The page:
• What kind of information will they want to review? - Within the "PREMIUM" section of a policy you'll find the insurance company has the right to examine your records. They go on to identify the type of records include tax reports, vouchers, contracts, payroll and other disbursement records, various journals, registers and ledgers. Records may also include computer programs and other electronic storage and retrieval systems.

  • When can the insurance company conduct an audit? - The standard workers comp policy allows the insurance company access to your records for audit during regular business hours during the policy period and within three years after the policy period ends. Within this section of the policy you also allow insurance rate or advisory organizations the same rights as the insurance company.

  • What happens if you do not complete the audit? - Typically an insurance company needs to complete the audit within 60 days after the expiration of the policy. Audits are time sensitive because there are certain reports that must be filed by the insurance company with the rating authority within certain reporting periods so it's important that you work with the auditor to complete the audit in a timely fashion. If the audit is not completed, the insurance company may label your account "Non-Cooperative" causing your current policy to be cancelled. They will produce an estimated audit adjustment to your policy and send you a bill. In some states an estimated audit may be as much as a 25% increase over your original policy premium. They may also report you to the rating authority as "Non-Compliant" and in some situations a non-compliant policy may keep you from being able to buy workers compensation insurance.

Importance of Accurate Audit Data - Employer, Agent, Insurance Company and System Perspective:

Most employers, agents and even insurance company personnel are not aware of the importance accurate audit data plays in the overall picture of the workers compensation system. The workers compensation system, regardless of the state, rating bureau or rating authority, whether monopolistic or not, data drives the entire world of workers compensation! It fits together like pieces of a puzzle and for most it's never that apparent.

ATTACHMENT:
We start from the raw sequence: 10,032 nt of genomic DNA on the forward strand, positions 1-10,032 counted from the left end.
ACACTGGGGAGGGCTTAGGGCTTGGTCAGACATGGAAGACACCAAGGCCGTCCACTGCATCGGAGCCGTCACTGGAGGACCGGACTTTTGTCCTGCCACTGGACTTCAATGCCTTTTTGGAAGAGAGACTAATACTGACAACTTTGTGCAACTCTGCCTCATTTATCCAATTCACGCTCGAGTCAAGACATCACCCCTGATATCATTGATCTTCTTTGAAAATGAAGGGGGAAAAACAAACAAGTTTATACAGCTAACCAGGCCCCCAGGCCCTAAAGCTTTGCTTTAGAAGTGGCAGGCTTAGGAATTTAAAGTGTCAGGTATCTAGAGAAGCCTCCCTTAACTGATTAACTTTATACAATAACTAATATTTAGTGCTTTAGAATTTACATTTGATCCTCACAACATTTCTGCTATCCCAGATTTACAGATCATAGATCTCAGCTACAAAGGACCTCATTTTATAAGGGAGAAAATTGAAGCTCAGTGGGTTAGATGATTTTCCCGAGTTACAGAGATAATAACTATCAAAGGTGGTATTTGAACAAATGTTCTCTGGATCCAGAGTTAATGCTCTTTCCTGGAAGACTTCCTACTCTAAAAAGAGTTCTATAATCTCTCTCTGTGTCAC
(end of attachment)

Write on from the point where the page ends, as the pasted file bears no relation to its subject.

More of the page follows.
Employers may look at the audit process as just another opportunity for an insurance company to get their hands on the employers hard earned money. Sometimes, we might agree. However, audit is the process of gathering an employers accurate rating data, plugging that data into the rating formula and generating the final premium for the employers workers compensation policy. So for an employer the net effect of the audit process is one of economic interest. If the audited data shows less payroll than the original policy was established on there will be a return of premium to the employer. It the audited data shows an increase in payroll over the original policy then there will be additional premium due. A pure single economic interest.

The insurance agents perspective is a little different. Keep in mind that an agents primary duty is to place the employers policy with a financially sound insurance company or in a sound workers compensation program of some kind that meets the employers determined needs. Those needs will typically address the availability of coverage, cost (how much does it cost?,) and additional services provided by the agent to the employer such as involvement in safety programs, certificate management and even policy and audit review services. The agent perspective is one of service with the ultimate goal of retaining the employers trust and continued business relationship. For an agent, accurate collection and application of the employers audit data is crucial in maintaining the work relationship. Again, an economic interest.

The insurance company depends on accurate audit data to provide them with the correct premium for an employers work exposure. But it's bigger than just one employer. It's at this point where we move more from a pure single economic interest into a broader, overall program effect. The insurance company has many employer clients exposed to problems associated with inaccurate audit reported data. The insurance company relies on accurate application of this data to assist it with future rate development and in the analysis of work process acceptability. Audit data, as gathered from all their employer/clients and analyzed as a whole, plays a big role in determining the future direction of an insurance company workers compensation program. Profitability, program sustainability and future growth are all related. So, while the insurance company still looks at audit data from an economic interest, it does so from a much broader perspective.

Rating Bureaus and the Workers Compensation System, as a whole, are driven by data. Accurate audit data is but one of the key items of collection. Audit data plays a role in determining costs associated with each individual classification code. Rating payroll and claim data all come together when the rating authority or rating bureau crunches data to develop loss costs, rates, expected loss rates and other vital factors used to support the entire workers compensation system. When experience rating formulas are applied to an individual employer it's their historical audited payroll that is used to determine their individual expected losses as used in the EMR formula. The role of the rating bureaus is one of the broadest perspective. While an insurance company is concerned with their policyholders and their individual book of workers compensation business, it's the role of the rating bureaus that encompass all insurance carriers and all their clients. The rating bureaus interest in accurate audit data spans the greatest perspective. Work they do preserves the entire workers compensation system.